All that and more contributes to a vicious cycle, with people from poor and minority communities less likely to meet and connect with scientists or engineers, nevermind astronauts, meaning that those career trajectories continue to feel abstract and unachievable.
At the end of the day, it adds up to an apparatus that — even though countless individual players at NASA and beyond want to change it — perpetuates an unjust status quo. And the result is that minority kids look at NASA's astronaut corps and see faces that don't reflect them, or even reflect America.
"The system isn’t broken," Bolden said. "This is the system."
A non-diverse workforce also presents a certain kind of danger too, Bolden added. It’s something that the military is aware of — and one that NASA should be aware of too.
"If we are to compete with global adversaries like China or Russia, we’re not going to be able to beat them with the same old thinking," he said. "If we don’t start changing the way we think with some diversity and new perspectives, they will rapidly catch up and get ahead of us."
Reached for comment, NASA said that not many people of color apply to the astronaut program in the first place.
"The bottom line is that the percentage of Black and brown people that apply to be NASA astronauts is very small," a spokesperson for the agency told Futurism.
For example, of the 6,113 people who applied to be a part of the 2013 astronaut class, just 3.8 percent were Black, according to data provided by the agency. Just one of the eight astronauts selected — Glover — is Black.
More recently, the 2017 application allowed people to choose not to disclose their race. Roughly 25 percent of the 18,300 applicants chose not to, according to NASA. Of the applicants who did, though, just 2.6 percent were Black. And in the end, just one of the 12 who were chosen for the class — Jessica Watkins, scheduled to depart for the ISS in a SpaceX Crew Dragon this spring — is Black.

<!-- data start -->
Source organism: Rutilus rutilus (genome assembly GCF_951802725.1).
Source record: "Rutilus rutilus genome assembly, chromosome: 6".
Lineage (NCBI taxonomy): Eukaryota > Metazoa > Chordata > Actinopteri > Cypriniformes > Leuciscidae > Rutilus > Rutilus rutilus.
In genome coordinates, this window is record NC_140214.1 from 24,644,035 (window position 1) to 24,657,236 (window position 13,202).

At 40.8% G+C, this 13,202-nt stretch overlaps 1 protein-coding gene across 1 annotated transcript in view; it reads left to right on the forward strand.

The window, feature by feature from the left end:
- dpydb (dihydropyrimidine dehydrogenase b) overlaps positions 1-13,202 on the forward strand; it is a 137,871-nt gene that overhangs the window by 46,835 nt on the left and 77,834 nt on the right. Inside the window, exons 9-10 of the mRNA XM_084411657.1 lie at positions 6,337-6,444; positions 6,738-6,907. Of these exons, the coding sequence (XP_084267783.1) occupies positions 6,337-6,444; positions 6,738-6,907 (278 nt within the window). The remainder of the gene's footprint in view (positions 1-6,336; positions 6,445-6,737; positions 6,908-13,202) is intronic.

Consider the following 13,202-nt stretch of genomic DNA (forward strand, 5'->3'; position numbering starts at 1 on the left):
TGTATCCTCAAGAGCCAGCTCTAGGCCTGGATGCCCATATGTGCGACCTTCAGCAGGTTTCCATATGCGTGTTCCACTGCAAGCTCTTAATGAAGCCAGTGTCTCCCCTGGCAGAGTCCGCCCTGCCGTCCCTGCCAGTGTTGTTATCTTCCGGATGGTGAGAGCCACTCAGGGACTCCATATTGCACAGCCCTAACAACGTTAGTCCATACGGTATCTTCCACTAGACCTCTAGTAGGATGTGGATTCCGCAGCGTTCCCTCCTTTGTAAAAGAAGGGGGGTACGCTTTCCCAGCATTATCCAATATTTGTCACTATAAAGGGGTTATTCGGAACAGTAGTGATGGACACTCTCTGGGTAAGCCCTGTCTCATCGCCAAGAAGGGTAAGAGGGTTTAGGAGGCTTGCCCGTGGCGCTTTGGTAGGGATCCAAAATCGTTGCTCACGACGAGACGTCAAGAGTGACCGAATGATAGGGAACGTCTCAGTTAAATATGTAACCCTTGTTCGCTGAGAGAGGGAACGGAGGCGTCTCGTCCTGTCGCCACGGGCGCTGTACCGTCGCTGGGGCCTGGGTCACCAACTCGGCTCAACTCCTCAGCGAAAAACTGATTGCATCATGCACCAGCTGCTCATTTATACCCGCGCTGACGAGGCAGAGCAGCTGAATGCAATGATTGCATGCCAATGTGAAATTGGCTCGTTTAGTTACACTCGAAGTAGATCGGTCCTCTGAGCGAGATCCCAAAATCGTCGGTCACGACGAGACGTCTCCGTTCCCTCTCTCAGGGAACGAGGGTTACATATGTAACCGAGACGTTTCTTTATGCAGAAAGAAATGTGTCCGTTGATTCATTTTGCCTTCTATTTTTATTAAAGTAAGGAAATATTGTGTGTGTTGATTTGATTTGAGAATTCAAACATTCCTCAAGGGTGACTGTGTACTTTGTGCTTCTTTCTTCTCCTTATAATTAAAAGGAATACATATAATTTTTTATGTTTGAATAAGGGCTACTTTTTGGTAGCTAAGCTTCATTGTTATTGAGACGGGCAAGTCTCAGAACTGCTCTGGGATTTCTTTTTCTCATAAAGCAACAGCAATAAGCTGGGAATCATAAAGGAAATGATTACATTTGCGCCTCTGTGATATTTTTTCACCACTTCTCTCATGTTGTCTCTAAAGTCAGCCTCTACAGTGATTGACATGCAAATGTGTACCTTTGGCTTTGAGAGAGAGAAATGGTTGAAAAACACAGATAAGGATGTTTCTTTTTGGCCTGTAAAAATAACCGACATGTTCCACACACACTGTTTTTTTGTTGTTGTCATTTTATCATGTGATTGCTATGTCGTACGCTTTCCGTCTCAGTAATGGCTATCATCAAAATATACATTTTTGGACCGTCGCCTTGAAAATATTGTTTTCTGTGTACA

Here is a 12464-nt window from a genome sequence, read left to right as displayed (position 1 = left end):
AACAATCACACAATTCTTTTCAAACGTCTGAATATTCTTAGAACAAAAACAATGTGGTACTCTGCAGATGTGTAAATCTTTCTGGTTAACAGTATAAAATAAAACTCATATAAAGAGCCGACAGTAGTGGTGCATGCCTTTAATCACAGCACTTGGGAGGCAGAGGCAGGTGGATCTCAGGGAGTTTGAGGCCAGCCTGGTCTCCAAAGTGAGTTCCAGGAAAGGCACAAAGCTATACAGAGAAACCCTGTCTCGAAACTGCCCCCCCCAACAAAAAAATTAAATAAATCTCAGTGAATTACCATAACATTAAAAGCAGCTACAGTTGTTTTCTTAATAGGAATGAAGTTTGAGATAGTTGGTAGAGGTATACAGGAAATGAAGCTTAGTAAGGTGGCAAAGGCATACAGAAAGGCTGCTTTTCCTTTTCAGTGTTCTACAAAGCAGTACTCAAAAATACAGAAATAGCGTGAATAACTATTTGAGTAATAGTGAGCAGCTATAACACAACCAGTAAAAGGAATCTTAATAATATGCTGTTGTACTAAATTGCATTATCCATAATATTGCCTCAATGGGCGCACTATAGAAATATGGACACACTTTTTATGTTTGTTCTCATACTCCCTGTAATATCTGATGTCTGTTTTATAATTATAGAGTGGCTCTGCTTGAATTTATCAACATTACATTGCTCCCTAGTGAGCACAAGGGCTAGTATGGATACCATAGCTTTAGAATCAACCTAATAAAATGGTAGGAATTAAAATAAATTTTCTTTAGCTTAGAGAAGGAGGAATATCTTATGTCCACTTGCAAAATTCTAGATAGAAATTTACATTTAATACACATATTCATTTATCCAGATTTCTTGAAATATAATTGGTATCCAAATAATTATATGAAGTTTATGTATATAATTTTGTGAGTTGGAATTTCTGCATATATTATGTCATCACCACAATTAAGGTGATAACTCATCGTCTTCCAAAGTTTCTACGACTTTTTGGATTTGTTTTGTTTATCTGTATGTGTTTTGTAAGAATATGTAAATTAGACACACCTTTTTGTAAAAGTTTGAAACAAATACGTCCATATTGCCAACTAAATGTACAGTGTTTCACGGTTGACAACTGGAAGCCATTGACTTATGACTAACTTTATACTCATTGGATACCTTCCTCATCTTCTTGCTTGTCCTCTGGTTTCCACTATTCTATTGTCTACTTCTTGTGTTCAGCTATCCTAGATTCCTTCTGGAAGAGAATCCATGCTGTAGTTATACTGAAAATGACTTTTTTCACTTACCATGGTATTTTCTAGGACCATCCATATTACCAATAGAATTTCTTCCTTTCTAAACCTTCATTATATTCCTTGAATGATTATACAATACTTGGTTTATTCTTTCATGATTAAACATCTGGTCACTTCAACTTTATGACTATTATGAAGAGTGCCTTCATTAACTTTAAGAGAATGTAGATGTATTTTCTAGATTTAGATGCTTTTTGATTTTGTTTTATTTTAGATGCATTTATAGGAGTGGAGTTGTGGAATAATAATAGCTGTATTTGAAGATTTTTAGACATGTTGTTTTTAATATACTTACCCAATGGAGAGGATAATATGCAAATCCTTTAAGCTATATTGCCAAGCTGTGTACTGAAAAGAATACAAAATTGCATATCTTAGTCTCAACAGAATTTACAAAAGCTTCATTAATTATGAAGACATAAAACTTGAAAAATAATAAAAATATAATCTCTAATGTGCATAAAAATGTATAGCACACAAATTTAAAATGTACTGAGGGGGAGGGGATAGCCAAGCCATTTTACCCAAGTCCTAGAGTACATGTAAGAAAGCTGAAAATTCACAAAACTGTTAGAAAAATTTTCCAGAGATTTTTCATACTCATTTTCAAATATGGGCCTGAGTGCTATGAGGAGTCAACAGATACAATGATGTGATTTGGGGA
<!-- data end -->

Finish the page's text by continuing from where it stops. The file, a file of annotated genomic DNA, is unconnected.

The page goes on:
One radical but potentially effective action NASA could take? Move. The agency’s geographic locations almost unquestionably play a significant reason in why it's lagged in attracting minority talent.
NASA's locations in the Deep South "without a doubt" play a role in the problem, Bolden said. From Houston to Cape Canaveral, these locations have historically been inhospitable to people of color and other marginalized groups. And while the agency has itself been relatively welcoming to its workers of color, the same can’t be said for its surrounding communities.
"There weren't many Black engineers and scientists by the time I got to Houston in 1980, but there was a healthy number," Bolden recalled. "And almost every single family had started out living up in Houston about 25 miles up the road from NASA's facilities, because they couldn't buy or rent houses in the Clear Lake area near what became the Johnson Space Center. "
Of course, POC have lived in these places throughout much of American history, and they still live there to this day. But while some of the most flagrantly discriminatory practices have faded with time, there's no doubt that a racist legacy is still very much embedded in the fabric of the region.
It also doesn't help that NASA often turns to the same talent pools at Ivy League schools like Harvard, Yale, and Princeton, along with prestigious institutions like MIT. The result is a homogenized workforce of mostly white, male workers who come from privileged backgrounds.
The agency has increasingly conducted targeted outreach to historically black colleges and universities (HBCUs) and other more diverse educational institutions, the NASA spokesperson and Bolden both emphasized.
"What's happened now is that NASA is now looking into HBCUs, and other minority serving institutions like tribal colleges that serve indigenous and pacific islanders for talent," Bolden said. "When you go to those places to look, you find that there are people who are just as talented as people who come out of Harvard."
The agency has a long way to go. But with the upcoming Artemis missions, which are slated to include the first person of color and the first woman on the Moon, there's also a lot to be hopeful about.
Another glimmer of hope is the upcoming launch of NASA astronaut Watkins, who in April is set to become the first female Black astronaut to spend months aboard the International Space Station. The previous record by a Black woman astronaut was Stephanie Wilson, who spent 43 days in space. It won't solve the agency's galling astronaut diversity gap, but it's an overdue step in the right direction.
"Color and gender and race and stuff like that, we find, doesn't really make a difference when it comes to talent," Bolden said, speaking of astronauts. "It's just that they're really highly motivated people. I think Jessica's going to be the exact same way."